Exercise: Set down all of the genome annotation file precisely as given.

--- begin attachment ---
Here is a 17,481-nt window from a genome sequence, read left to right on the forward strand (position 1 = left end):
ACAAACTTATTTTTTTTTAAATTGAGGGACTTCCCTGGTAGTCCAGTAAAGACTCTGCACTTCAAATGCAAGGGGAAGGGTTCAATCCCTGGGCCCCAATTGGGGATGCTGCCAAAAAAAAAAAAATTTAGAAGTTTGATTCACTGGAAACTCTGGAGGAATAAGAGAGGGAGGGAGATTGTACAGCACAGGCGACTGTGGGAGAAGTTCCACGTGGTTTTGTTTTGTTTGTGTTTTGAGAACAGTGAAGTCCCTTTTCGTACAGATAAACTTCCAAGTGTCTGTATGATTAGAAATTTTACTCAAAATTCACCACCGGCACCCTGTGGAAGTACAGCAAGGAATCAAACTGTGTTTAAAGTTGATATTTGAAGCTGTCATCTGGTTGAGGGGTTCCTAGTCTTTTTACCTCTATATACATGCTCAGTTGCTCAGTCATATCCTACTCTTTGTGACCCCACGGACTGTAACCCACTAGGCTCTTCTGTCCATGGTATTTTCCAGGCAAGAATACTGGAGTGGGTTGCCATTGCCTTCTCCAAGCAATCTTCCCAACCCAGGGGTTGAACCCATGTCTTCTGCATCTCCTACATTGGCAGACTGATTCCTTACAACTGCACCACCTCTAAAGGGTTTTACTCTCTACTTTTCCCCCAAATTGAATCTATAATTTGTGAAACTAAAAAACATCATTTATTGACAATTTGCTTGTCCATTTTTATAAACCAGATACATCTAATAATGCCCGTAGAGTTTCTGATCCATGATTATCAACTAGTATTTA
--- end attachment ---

Here is a 17,481-nt window from a genome sequence, read left to right on the forward strand (position 1 = left end):
ACAAACTTATTTTTTTTTAAATTGAGGGACTTCCCTGGTAGTCCAGTAAAGACTCTGCACTTCAAATGCAAGGGGAAGGGTTCAATCCCTGGGCCCCAATTGGGGATGCTGCCAAAAAAAAAAAAATTTAGAAGTTTGATTCACTGGAAACTCTGGAGGAATAAGAGAGGGAGGGAGATTGTACAGCACAGGCGACTGTGGGAGAAGTTCCACGTGGTTTTGTTTTGTTTGTGTTTTGAGAACAGTGAAGTCCCTTTTCGTACAGATAAACTTCCAAGTGTCTGTATGATTAGAAATTTTACTCAAAATTCACCACCGGCACCCTGTGGAAGTACAGCAAGGAATCAAACTGTGTTTAAAGTTGATATTTGAAGCTGTCATCTGGTTGAGGGGTTCCTAGTCTTTTTACCTCTATATACATGCTCAGTTGCTCAGTCATATCCTACTCTTTGTGACCCCACGGACTGTAACCCACTAGGCTCTTCTGTCCATGGTATTTTCCAGGCAAGAATACTGGAGTGGGTTGCCATTGCCTTCTCCAAGCAATCTTCCCAACCCAGGGGTTGAACCCATGTCTTCTGCATCTCCTACATTGGCAGACTGATTCCTTACAACTGCACCACCTCTAAAGGGTTTTACTCTCTACTTTTCCCCCAAATTGAATCTATAATTTGTGAAACTAAAAAACATCATTTATTGACAATTTGCTTGTCCATTTTTATAAACCAGATACATCTAATAATGCCCGTAGAGTTTCTGATCCATGATTATCAACTAGTATTTA